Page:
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electron microscopy. While nitrogen centres
or nitrogen–vacancy centres have been
imaged in graphene
, such structures
would be masked if they are embedded in a
thick three-dimensional sample that possibly
also has an amorphous cover layer. Hence,
going from the extended to the point
defects still entails some formidable
challenges lying ahead — for example, in
sample preparation and radiation damage
prevention. Uncovering the vast zoo of
defects with unknown structures would
open new doors for tailoring optical and
electronic properties of diamond. The work
of Olivier and colleagues is a remarkable step
forward for characterizing this challenging
material, and it also highlights a promising
avenue to study defects in diamond where
the identification of the platelet structure
can be seen as a starting point. ❐
Physics of Nanostructured Materials Group,
University of Vienna, Vienna, Austria.
Published online: 21 February 2018
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(Springer, Berlin, 2001).
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5. Barry, J., Bursill, L. & Hutchison, J. Phil. Mag. A 51, 15–49 (1985).
6. Korneychuk, S., Turner, S., Abakumov, A. & Verbeeck, J. in Proc.
European Microscopy Congress 331–332 (2016).
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8. Kirkland, E. J. Ultramicroscopy 111, 1523–1530 (2011).
9. Kiawi, I. & Bruley, J. Diam. Relat. Mater. 9, 87–93 (2000).
10. Meyer, J. C. et al. Nat. Mater. 10, 209–215 (2011).
11. Lin, Y.-C. et al. Nano Lett. 15, 7408–7413 (2015).
Fig. 2 | Comparison between theoretical simulation and experimental result of the platelet structure
viewed along the
direction. a, Simulated image of the zigzag model structure. b, Experimental
STEM image. The red arrows indicate two atomic columns with a separation of only 0.89 Å. The blue
arrows indicate the location of the platelet, where in this particular view a set of weak features can
be observed that allows one to distinguish the zigzag model from the other candidates. Scale bar, 1 Å.
Credit: adapted from ref.
, Macmillan Publishers Ltd.
NATURE MATERIALS | VOL 17 | MARCH 2018 | 210–220 | www.nature.com/naturematerials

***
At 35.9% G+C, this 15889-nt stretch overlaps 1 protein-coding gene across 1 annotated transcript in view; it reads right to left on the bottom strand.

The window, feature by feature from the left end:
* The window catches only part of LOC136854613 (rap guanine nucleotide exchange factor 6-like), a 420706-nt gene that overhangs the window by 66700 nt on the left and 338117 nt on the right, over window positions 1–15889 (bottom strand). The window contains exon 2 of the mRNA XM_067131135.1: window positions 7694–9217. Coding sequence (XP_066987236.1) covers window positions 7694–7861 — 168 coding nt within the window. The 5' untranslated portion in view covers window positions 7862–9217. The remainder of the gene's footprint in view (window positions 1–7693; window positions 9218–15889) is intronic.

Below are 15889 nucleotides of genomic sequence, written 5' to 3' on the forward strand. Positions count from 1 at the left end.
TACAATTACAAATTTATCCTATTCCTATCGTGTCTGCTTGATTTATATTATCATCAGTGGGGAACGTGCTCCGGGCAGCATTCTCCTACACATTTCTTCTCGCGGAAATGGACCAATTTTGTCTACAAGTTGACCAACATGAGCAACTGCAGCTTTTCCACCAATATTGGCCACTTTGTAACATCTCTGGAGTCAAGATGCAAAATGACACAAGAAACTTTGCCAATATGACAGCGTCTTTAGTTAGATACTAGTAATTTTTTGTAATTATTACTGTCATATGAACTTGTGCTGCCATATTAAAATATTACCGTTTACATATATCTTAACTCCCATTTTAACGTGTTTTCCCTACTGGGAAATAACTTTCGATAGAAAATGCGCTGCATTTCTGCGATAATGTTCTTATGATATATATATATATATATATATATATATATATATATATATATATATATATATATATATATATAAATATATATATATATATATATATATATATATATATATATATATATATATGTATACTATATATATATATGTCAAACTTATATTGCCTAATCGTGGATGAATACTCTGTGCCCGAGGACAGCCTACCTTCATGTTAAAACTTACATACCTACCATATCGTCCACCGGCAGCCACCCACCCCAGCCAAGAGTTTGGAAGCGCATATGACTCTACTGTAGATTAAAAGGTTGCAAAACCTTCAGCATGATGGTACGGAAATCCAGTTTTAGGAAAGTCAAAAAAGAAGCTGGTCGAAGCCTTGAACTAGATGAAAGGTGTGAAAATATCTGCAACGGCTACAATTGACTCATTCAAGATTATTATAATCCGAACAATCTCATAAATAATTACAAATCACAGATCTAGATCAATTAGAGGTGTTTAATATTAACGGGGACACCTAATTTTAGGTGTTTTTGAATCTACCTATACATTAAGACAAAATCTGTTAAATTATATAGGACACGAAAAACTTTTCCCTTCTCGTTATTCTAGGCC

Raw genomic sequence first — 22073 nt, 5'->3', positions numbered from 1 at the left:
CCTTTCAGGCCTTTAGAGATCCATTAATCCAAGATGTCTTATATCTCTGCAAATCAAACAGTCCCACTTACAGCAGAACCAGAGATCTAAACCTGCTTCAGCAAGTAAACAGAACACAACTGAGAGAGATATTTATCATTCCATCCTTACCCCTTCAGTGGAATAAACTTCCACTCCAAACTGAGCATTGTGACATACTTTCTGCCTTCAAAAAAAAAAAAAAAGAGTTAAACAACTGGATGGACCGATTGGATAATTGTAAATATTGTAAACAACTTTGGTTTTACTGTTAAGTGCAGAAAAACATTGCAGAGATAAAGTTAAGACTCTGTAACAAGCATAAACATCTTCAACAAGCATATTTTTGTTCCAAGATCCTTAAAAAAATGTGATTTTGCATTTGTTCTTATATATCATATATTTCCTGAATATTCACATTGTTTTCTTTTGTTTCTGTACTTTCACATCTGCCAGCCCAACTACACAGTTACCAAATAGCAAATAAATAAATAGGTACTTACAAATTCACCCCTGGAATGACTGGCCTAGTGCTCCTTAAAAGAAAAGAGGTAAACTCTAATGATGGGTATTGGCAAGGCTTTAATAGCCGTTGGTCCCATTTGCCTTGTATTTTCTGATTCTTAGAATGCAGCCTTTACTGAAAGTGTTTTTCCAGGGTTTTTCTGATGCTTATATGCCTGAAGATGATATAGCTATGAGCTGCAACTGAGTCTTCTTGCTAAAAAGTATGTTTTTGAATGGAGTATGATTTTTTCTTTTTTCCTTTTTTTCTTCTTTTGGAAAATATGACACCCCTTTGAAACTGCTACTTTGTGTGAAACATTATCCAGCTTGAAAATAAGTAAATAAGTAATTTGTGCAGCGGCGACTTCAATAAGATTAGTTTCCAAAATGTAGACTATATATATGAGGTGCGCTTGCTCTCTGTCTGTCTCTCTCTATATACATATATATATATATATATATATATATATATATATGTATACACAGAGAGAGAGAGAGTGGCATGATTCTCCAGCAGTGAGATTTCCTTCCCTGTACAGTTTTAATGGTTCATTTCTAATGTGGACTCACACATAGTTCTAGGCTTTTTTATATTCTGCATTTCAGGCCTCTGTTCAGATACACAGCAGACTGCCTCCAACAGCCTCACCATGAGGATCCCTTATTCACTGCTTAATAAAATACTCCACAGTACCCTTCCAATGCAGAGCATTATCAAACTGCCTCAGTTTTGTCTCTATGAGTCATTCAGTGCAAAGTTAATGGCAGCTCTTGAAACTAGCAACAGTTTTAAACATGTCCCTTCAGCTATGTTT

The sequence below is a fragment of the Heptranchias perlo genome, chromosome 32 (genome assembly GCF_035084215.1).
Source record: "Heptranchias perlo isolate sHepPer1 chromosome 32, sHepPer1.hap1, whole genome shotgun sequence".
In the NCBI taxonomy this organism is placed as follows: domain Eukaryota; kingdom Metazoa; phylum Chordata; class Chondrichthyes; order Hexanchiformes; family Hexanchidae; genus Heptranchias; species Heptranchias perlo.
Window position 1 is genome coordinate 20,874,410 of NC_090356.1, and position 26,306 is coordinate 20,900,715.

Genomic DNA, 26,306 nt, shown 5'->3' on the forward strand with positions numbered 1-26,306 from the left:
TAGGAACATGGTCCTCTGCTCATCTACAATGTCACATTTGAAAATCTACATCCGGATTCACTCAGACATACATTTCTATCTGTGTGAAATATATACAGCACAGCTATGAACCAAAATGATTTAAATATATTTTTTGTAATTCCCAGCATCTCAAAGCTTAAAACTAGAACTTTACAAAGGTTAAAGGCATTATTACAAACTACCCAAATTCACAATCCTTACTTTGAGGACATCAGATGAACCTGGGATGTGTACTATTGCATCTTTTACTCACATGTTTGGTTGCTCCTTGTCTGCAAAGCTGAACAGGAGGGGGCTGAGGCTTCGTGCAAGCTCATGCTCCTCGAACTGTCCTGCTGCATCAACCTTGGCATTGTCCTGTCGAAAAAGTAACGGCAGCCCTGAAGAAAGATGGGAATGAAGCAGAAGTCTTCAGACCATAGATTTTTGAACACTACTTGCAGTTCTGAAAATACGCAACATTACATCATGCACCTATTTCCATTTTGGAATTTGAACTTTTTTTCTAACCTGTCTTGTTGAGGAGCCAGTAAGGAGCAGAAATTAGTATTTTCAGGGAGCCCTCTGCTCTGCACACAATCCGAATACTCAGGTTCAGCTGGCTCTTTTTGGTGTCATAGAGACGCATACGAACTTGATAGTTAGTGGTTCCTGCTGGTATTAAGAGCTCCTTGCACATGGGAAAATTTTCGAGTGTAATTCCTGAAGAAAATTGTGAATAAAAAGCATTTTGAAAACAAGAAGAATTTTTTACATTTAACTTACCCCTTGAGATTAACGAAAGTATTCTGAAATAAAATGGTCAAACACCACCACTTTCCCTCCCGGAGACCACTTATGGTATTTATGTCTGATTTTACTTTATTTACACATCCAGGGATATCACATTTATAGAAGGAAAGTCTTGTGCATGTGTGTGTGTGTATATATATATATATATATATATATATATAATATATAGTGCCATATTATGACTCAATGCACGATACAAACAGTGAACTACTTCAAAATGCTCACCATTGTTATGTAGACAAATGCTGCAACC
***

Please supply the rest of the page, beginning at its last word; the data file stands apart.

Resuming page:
© 2018 Macmillan Publishers Limited, part of Springer Nature. All rights reserved.
VAN DER WAALS MATERIALS
Illuminating interlayer interactions
A synchrotron X-ray diraction experiment demonstrates an unexpected accumulation of electron density in the
interlayer region of TiS
, and provides a benchmark for theoretical models of weak interlayer bonding.
Xiaohui Qiu and Wei Ji
an der Waals (vdW) layered
materials, such as transition metal
dichalcogenides (TMDs), were
brought into the spotlight soon after the
discovery of graphene. In contrast to
graphene, whose monolayer is a single sheet
of carbon atoms, the elementary layer of
TMDs is a sandwich structure consisting of
three atomic sheets: the top and bottom ones
are chalcogen atoms in a triangular lattice
structure, and the middle one is formed of
metal atoms each covalently bonded to three
chalcogen atoms in the top sheet and three
in the bottom. This structural configuration
ensures that each layer of TMDs has fully
saturated chemical bonds on the surface,
and therefore their interlayer interactions
are widely believed to be dominated by vdW
forces. Because of these flawless surface
structures, which are free of dangling bonds
and trap states, monolayer and few-layer
TMDs exhibit extraordinary electronic
and optical properties. Also thanks to vdW
forces, highly disparate sheet materials
can be integrated layer by layer via this
weak interaction without the constraints of
crystal lattice matching, holding promise
for building novel heterostructures with
functions that were not previously possible
Van der Waals forces are non-covalent
interactions. They contain repulsive and
attractive components that respectively
originate from Pauli and Coulomb
repulsions, electrostatic attraction between
permanent charges, electric multipoles
induced by permanent charges and
instantaneous electric multipoles. Unlike
covalent bonds, vdW interactions do not
involve the sharing of electrons between
interacting atoms. As a result, for a period
of time, the community of two-dimensional
layered materials was prone to take it for
granted that the weak vdW interactions
dominate the interlayer interactions of
TMDs. This led to the interlayer coupling
being overlooked as vdW interactions
usually have little effect on electronic
hybridization, and would not influence
the electric and optical properties. Now,
writing in Nature Materials, Bo B. Iversen
report the use of a
state-of-the-art X-ray diffraction technique
to experimentally determine the electron
density in an archetypical vdW TMD
. Charge sharing was observed
in the interlayer region, suggesting stronger
chemical bonding than predicted by theory